Peloton fined $28m for death of child, injuries

By Todd C. Frankel

Peloton has agreed to pay a $US19 million ($27.8 million) fine for failing to alert federal safety regulators to problems with its treadmills that were tied to the death of a 6-year-old and at least a dozen injuries, officials said Thursday. It’s among the largest civil penalties in the Consumer Product Safety Commission’s history.

Peloton – the in-home exercise company that was a high flying darling of the lockdown economy – agreed to the fine to settle allegations related to a series of accidents that culminated in the child’s death in 2021.

“Peloton remains deeply committed to the safety and well-being of our Members and to the continuous improvement of our products,” company spokesperson Ben Boyd said in a statement, adding that the company was “pleased to have reached this settlement agreement.”

Peleton discovered the downside of being a zeitgeist-defining brand.
Peleton discovered the downside of being a zeitgeist-defining brand.Credit:AP

The accidents involved people being pulled under the company’s high-end Tread Plus treadmill. In addition to the one death, there were reports of broken bones and deep cuts.

Peloton eventually recalled its Tread Plus treadmills in May 2021, a move that it had bitterly fought over with regulators – leading to an unusually public battle of words and apology from Peloton’s then-chief executive.

“We made a mistake in our response,” John Foley said during an earnings call at the time.

The recall occurred near the start of a long rough period for Peloton, as demand for its stationary bikes and treadmills plummeted as coronavirus pandemic shutdowns eased. It shed thousands of jobs, along with more than half of its stock price. Foley, who co-founded Peloton, resigned from his chief executive role in September.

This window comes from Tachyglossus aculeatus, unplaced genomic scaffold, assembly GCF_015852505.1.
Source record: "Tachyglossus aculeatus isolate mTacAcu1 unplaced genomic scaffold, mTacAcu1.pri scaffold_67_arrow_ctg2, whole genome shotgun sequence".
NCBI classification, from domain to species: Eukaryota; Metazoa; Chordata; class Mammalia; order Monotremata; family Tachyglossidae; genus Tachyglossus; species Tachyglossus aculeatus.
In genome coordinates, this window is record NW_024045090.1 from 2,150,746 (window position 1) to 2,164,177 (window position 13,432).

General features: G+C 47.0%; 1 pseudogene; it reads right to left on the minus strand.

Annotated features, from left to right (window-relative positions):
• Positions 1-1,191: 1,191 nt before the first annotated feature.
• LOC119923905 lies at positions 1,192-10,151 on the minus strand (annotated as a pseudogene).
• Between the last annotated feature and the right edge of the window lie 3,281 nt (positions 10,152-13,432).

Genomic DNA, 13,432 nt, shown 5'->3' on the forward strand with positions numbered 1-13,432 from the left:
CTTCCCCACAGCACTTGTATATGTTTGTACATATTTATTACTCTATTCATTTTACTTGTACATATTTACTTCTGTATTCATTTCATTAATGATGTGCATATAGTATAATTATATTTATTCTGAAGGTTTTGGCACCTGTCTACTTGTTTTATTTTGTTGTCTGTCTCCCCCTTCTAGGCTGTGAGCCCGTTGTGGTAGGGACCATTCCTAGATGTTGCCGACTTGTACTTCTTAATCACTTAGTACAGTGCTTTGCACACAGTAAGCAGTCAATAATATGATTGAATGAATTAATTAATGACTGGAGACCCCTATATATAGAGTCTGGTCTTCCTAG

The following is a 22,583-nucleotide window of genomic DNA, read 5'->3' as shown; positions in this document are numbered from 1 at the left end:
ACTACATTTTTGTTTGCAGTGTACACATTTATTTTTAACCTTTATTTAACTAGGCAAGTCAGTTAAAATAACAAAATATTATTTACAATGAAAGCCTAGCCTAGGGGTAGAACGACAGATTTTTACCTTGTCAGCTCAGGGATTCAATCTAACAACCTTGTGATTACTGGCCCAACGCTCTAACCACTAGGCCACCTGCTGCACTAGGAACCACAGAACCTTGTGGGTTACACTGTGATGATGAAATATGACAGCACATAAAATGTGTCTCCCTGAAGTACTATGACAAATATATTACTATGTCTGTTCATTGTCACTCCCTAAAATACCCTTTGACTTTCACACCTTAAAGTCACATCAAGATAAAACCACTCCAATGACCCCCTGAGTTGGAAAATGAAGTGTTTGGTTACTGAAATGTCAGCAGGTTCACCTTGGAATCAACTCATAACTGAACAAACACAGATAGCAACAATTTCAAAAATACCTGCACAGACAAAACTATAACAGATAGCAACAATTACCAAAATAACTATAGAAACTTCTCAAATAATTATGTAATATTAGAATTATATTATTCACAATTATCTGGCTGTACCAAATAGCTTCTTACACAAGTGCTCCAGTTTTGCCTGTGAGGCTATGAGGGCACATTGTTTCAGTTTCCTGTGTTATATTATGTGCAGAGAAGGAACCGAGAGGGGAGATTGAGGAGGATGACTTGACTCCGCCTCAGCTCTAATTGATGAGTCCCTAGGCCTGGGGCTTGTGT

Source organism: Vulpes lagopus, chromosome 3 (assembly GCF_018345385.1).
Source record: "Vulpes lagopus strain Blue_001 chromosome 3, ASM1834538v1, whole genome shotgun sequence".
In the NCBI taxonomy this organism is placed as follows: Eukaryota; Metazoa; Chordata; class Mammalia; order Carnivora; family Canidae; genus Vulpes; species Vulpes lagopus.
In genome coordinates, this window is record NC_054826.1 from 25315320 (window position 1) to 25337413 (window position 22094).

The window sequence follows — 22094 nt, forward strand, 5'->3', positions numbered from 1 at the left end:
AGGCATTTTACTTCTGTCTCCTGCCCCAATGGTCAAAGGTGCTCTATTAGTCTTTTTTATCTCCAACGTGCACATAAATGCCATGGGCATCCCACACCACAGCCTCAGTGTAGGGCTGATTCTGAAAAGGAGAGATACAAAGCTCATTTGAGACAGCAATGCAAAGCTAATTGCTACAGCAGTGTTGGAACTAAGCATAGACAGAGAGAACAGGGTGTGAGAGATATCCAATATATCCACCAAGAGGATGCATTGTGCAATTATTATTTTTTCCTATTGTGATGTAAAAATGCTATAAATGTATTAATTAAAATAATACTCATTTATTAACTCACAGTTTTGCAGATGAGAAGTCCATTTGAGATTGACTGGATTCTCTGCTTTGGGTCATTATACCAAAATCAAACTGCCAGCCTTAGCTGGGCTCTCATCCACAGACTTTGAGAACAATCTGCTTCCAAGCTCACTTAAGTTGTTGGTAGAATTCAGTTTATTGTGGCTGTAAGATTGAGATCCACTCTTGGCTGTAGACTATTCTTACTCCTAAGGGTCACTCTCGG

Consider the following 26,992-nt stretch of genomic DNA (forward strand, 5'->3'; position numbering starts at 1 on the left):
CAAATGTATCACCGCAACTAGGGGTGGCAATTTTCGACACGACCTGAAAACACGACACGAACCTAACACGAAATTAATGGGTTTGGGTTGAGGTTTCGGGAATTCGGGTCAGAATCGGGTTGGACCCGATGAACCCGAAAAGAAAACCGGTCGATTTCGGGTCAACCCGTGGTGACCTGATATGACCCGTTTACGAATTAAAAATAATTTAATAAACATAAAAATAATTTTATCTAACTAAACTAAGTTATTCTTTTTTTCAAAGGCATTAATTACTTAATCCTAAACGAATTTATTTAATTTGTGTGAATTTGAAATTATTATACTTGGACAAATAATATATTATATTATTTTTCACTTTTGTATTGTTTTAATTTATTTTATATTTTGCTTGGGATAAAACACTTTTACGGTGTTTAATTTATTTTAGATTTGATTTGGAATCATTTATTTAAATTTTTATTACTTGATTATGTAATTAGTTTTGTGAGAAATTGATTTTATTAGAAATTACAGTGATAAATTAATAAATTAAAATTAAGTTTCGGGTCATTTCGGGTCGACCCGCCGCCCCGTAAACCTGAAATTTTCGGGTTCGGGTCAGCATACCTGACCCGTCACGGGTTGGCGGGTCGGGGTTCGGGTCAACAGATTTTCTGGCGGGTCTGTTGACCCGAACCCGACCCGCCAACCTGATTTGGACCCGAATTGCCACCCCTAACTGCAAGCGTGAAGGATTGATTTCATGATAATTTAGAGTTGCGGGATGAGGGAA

“We made a mistake in our response.”

John Foley, former CEO Peloton

In November, Peloton reported it was still struggling to turn around the internet-connected fitness empire that at one point defined the stuck-at-home pandemic experience for millions of Americans.


Peloton first learned about problems with its treadmills in late 2018 and, rather than notifying safety regulators, moved to relocate warnings labels to the rear of its treadmills where the entrapments took place, according to the settlement.

The company also looked at the feasibility of a design change to add a rear guard before the child died in March 2021, the settlement said.

But Peloton didn’t notify the CPSC about the problems until one day after the fatal incident.

By then, the company knew about more than 150 reports of people, pets and objects being sucked under its treadmills, the settlement said.

Peloton at first was unwilling to voluntarily recall the treadmills, leading the CPSC to take the rare move of issuing its own warning to the public to stop using the fitness machines. Peloton responded with a statement rebutting the CPSC’s claims. The company eventually backed down.

The CPSC has become increasingly willing to slap firms with civil penalties. In July, Vornado Air agreed to a $US7.5 million fine for issues related to its space heaters catching fire. TJX Companies – the parent company of retailers TJ Maxx, Marshalls and HomeGoods – agreed to a $US13 million penalty in August for knowingly selling recalled products.

The Peloton fine dwarfs both of those but is shy of the $US27.5 million paid by Polaris Industries in 2018 for failing to report defective off-road vehicles.

The CPSC’s settlement with Peloton was approved by a vote of 4-0 by the agency’s commissioners.

“When a company continues to sell dangerous products that they know can cause serious injury or death, it must be held accountable,” CPSC Chair Alexander Hoehn-Saric said in a statement.

Peloton has not given up on its Tread Plus treadmill.

Boyd, the company spokesman, said it’s still tying to get the CPSC’s approval for a rear guard – a sign that the treadmill could return to market.

Washington Post

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